If Sunday was the last time Russell Wilson or Pete Carroll, or both, prowled Lumen Field in Seahawks blue, grey and green, they made it a memorable one. In a 51-29 victory over the Lions, the Seahawks put up their highest home points total since a 58-0 beatdown of the Arizona Cardinals in 2012. That win, now a decade ago, truly ushered in a golden age for the Seahawks. It’s appropriate if those two games serve as bookends of sorts to the Wilson-Carroll era in Seattle.
While some of the shine may have worn off the golden era of the Seahawks in recent years, it is worth remembering how far the franchise has come and to remind some more recent fans who are all too eager to see this era end that things could be much worse.
The Seahawks spent the better part of their first 25 years of existence being bad. Occasionally entertaining thanks to the likes of players like Steve Largent and Cortez Kennedy, but mostly bad. They bounced from quarterback to quarterback, ever mired in mediocrity.
Ken Behring, who owned the team when the Seahawks still called the Kingdome home, nearly succeeded in moving the team to California before Paul Allen stepped in and set the franchise on a new course. Allen helped push through funding for a new stadium, then shortly after purchasing the team, he swung for the fences in luring Mike Holmgren from Green Bay to Seattle. Paired with quarterback Matt Hasselback, Holmgren had his own golden era, getting the team to the Super Bowl for the first time. When he could see the shine wearing off, he named Jim Mora as his handpicked successor and then stepped down following a 4-12 season in 2008 that broke a string of five straight playoff appearances. Mora lasted one year, made no friends, and got canned when Allen set his sights high again and lured Carroll away from USC. Carroll started his legacy with a 7-9 playoff appearance, the Marshawn Lynch “Beastquake” playoff win over New Orleans, then two years later Wilson arrived, the “Legion of Boom” was formed, and the rest is history.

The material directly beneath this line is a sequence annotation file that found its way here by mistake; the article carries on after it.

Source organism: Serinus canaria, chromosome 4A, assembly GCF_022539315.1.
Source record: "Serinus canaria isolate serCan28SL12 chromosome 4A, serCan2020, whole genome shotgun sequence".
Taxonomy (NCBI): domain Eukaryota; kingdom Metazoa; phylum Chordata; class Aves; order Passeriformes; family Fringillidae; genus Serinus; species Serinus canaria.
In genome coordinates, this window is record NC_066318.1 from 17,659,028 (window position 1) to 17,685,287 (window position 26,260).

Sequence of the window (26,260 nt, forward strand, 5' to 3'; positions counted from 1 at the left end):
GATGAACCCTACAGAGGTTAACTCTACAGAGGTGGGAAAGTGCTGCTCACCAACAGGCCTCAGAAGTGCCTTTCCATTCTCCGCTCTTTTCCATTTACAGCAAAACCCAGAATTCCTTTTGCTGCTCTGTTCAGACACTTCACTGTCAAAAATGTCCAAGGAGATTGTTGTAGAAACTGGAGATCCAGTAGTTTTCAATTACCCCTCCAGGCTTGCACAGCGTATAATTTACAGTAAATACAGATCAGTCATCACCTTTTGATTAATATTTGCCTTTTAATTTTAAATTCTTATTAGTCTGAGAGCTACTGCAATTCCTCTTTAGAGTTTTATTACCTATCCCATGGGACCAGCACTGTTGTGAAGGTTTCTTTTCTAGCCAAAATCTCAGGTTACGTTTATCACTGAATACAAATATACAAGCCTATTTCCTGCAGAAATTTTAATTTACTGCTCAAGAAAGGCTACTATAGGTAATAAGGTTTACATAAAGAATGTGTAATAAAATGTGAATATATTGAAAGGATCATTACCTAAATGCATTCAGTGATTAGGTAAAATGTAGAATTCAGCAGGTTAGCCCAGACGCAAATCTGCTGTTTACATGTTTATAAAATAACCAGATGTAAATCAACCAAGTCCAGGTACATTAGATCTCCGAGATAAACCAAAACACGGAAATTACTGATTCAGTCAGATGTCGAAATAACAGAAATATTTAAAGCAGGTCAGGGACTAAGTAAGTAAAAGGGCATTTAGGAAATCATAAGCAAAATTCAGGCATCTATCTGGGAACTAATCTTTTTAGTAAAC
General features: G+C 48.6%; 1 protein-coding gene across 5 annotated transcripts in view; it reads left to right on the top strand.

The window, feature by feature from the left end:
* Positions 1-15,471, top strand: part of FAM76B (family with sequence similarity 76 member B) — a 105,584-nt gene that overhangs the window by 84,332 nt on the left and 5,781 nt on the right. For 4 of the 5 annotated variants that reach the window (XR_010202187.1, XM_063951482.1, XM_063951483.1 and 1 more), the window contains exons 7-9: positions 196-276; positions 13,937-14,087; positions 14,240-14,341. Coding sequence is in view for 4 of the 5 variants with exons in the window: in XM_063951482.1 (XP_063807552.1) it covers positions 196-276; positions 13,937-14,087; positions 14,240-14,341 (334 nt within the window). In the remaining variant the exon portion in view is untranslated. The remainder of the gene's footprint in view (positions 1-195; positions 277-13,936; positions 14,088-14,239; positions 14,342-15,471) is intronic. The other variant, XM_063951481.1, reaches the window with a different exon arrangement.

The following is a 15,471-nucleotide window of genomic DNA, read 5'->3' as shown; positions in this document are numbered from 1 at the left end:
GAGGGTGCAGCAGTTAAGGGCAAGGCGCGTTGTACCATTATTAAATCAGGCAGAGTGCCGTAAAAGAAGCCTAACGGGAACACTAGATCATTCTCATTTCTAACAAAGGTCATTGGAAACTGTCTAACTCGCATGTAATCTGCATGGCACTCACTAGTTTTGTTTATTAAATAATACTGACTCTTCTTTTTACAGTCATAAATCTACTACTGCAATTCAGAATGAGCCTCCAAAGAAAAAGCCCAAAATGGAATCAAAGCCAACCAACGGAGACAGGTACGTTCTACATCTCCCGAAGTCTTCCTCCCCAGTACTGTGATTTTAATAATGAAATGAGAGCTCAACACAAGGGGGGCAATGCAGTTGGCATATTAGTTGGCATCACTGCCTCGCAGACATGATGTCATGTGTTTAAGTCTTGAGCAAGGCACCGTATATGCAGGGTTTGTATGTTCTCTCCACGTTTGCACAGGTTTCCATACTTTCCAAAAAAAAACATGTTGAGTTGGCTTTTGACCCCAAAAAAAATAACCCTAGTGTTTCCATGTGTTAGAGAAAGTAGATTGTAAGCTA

I still remember that 2012 thrashing of Arizona. I was boarding a train across the street from what was then CenturyLink Field to head back from Seattle with my pregnant wife visiting my brother-in-law in Seattle. The roar of the crowd as the seemingly unstoppable Seahawks came into an identity that would define them through back-to-back Super Bowl appearances is still etched in my mind, even though it now seems like a lifetime ago.
True, Carroll is no longer the motivational genius he was a decade ago, and Wilson no longer possesses all of the tools that made him a football magician in the early part of his career. It may be time for one or both to move on. The NFL doesn’t afford very long runways to rest on your laurels. It is the ultimate “what have you done for me lately” league. Players can have a fantastic year or two, then disappear. Coaches can appear with the most recent flash-in-the-plan scheme and dominate for a year, only to have everyone else in the league quickly adapt as their future plans for league domination quickly fade into a mirage.
That the Seahawks have kept the good times rolling for nine playoff appearances in the last 12 seasons is remarkable. Look at hapless franchises like the Jaguars or Lions to see just how hard of an accomplishment that is to manage. When the time comes, both Carroll and Wilson will have earned a spot in the team’s Ring of Honor.
Whichever direction the Seahawks go next, the team’s “12’s” can only hope it’s as good as they have had it for the past 12 years.